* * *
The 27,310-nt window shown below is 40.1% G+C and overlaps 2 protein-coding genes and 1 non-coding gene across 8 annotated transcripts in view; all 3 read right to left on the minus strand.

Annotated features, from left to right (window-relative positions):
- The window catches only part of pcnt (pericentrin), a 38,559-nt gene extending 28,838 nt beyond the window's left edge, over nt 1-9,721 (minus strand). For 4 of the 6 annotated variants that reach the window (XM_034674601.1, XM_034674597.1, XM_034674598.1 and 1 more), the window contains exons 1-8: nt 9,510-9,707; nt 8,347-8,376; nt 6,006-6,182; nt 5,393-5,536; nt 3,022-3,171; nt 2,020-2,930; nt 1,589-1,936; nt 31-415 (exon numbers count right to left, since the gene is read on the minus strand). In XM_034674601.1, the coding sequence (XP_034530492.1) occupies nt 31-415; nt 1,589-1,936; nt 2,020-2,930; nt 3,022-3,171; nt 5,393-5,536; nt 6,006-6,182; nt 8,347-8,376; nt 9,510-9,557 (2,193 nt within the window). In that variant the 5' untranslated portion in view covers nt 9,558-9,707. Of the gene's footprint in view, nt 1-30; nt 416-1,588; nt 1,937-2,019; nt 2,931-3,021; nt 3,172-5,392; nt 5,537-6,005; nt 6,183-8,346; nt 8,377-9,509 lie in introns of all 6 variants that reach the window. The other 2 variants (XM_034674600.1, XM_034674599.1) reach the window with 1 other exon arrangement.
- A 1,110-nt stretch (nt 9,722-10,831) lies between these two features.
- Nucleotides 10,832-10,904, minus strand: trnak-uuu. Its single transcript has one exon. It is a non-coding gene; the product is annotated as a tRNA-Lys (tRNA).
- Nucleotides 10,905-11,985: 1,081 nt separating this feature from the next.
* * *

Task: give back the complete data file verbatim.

The 27,310-nt window shown below is 40.1% G+C and overlaps 2 protein-coding genes and 1 non-coding gene across 8 annotated transcripts in view; all 3 read right to left on the minus strand.

Annotated features, from left to right (window-relative positions):
- The window catches only part of pcnt (pericentrin), a 38,559-nt gene extending 28,838 nt beyond the window's left edge, over nt 1-9,721 (minus strand). For 4 of the 6 annotated variants that reach the window (XM_034674601.1, XM_034674597.1, XM_034674598.1 and 1 more), the window contains exons 1-8: nt 9,510-9,707; nt 8,347-8,376; nt 6,006-6,182; nt 5,393-5,536; nt 3,022-3,171; nt 2,020-2,930; nt 1,589-1,936; nt 31-415 (exon numbers count right to left, since the gene is read on the minus strand). In XM_034674601.1, the coding sequence (XP_034530492.1) occupies nt 31-415; nt 1,589-1,936; nt 2,020-2,930; nt 3,022-3,171; nt 5,393-5,536; nt 6,006-6,182; nt 8,347-8,376; nt 9,510-9,557 (2,193 nt within the window). In that variant the 5' untranslated portion in view covers nt 9,558-9,707. Of the gene's footprint in view, nt 1-30; nt 416-1,588; nt 1,937-2,019; nt 2,931-3,021; nt 3,172-5,392; nt 5,537-6,005; nt 6,183-8,346; nt 8,377-9,509 lie in introns of all 6 variants that reach the window. The other 2 variants (XM_034674600.1, XM_034674599.1) reach the window with 1 other exon arrangement.
- A 1,110-nt stretch (nt 9,722-10,831) lies between these two features.
- Nucleotides 10,832-10,904, minus strand: trnak-uuu. Its single transcript has one exon. It is a non-coding gene; the product is annotated as a tRNA-Lys (tRNA).
- Nucleotides 10,905-11,985: 1,081 nt separating this feature from the next.